James Coppinger believes that winning the league with the last kick of the game at Brentford is the highlight of his impressive career.
Coppinger has always been the player for the big occasions and there has never been a bigger occasion than the day he tapped the ball into an empty net at Griffin Park to secure not just promotion but the league title.
“My overriding memory is of joy and euphoria. To score that goal and go up as champions was an amazing feeling,” he said.
“To go to that final game, for it to be 0-0 – and no one was looking like scoring really, I think they hit the post and we had a great chance – then it’s the 90th minute and there’s a penalty and you think the worst.
“Obviously, Marcello Trotta steps up and hits the bar and within 30 seconds we go down the other end and score. We couldn’t have written it any better from a Doncaster Rovers point of view.”
There was famously a lot of debate about who should take the penalty for Brentford with arguing on the pitch and yelling to the bench all part of the pre-penalty preparation. While it was Fulham loanee who eventually crashed the ball against the crossbar, nine Brentford players were waiting for the follow up meaning that when Paul Quinn hooked the ball away to Billy Paynter on the half-way line, the home side were extremely short at the back.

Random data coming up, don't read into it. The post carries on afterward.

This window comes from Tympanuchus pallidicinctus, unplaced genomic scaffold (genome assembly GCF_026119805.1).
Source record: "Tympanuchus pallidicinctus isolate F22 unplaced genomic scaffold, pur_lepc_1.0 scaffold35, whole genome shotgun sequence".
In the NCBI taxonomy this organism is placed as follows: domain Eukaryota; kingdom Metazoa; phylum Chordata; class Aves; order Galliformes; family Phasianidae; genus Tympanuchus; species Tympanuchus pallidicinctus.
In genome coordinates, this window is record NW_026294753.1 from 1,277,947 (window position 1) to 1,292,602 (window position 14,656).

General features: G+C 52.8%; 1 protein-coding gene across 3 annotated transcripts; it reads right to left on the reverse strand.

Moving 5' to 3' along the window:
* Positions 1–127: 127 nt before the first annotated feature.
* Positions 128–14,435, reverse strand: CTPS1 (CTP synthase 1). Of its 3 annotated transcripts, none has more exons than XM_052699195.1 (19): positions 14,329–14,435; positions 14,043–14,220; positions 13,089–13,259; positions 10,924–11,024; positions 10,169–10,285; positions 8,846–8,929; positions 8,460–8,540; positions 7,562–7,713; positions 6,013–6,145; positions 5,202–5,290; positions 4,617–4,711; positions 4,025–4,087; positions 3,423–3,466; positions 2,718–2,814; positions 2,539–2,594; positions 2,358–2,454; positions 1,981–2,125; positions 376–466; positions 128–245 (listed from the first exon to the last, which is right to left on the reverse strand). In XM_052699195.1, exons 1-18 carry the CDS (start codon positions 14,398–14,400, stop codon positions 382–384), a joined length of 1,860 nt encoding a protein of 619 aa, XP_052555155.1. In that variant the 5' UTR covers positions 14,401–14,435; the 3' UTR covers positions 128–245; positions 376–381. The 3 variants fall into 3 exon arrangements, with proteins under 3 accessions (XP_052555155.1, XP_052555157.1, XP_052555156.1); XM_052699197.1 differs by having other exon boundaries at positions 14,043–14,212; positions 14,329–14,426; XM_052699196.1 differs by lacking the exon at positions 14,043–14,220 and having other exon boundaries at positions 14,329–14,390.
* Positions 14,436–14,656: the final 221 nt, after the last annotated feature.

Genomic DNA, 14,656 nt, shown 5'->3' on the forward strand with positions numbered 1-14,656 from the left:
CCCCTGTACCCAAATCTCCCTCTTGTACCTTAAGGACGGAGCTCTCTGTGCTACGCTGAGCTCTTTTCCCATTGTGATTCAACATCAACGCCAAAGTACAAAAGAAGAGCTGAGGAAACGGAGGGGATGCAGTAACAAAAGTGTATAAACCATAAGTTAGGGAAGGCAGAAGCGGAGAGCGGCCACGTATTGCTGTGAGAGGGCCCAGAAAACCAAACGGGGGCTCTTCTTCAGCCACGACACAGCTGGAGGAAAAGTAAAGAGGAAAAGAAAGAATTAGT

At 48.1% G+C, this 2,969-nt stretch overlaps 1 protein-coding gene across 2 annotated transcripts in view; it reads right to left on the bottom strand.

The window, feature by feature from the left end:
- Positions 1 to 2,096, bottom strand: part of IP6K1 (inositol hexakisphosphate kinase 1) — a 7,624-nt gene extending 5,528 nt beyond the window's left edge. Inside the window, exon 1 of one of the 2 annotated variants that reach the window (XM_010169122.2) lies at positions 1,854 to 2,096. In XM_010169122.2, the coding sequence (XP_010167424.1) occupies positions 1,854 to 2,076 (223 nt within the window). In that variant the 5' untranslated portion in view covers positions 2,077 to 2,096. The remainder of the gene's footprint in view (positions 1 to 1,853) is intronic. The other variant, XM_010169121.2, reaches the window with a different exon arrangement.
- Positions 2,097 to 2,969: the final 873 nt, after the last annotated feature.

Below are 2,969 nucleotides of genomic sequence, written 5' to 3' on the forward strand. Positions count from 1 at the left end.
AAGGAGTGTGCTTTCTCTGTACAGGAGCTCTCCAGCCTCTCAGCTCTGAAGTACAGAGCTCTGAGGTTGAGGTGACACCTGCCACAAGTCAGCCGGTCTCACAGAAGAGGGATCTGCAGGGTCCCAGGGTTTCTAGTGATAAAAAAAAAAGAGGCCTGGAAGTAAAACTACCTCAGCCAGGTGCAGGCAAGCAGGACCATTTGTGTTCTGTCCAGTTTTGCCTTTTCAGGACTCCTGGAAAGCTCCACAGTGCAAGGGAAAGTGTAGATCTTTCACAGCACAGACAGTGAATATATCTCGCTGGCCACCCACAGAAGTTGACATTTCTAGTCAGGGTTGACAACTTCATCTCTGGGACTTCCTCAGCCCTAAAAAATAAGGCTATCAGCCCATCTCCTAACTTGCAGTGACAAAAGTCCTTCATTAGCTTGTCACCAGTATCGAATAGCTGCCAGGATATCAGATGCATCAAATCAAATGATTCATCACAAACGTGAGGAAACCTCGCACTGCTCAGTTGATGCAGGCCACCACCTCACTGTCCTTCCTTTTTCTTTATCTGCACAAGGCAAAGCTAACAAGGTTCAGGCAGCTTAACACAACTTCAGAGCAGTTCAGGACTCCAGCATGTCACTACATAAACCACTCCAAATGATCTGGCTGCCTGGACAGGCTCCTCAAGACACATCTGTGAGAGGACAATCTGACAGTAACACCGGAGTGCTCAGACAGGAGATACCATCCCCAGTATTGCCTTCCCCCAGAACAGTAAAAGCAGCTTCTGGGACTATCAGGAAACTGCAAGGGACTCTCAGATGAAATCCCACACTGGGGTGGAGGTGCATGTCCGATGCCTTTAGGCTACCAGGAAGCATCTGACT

At the Brentford Reunion event, Brian Flynn claimed that the 70-yard dash by Coppinger to catch up with his team-mate was the fasted the no.26 has ever run and that run meant that Paynter only needed to pass the ball sideways to give Coppinger one of the simplest and most important finishes of his career.
“I think that’s the first time Billy had squared it to me all season to be honest so that was good timing and it was great to score it in front of the Doncaster fans,” he added.
“Once I scored that goal, everything went blank. I ended up taking my shirt of and throwing it into the crowd and just going wild. It was an amazing moment that will be very hard to replicate, I think.
“We weren’t aware that we’d won the league until about five or ten minutes after the game but to hear that Bournemouth had drawn and we’d gone up as champions was an amazing feeling.
“It think collectively, to win the league on the last day of the season with arguably the last kick of the season, you won’t get anything better than that.”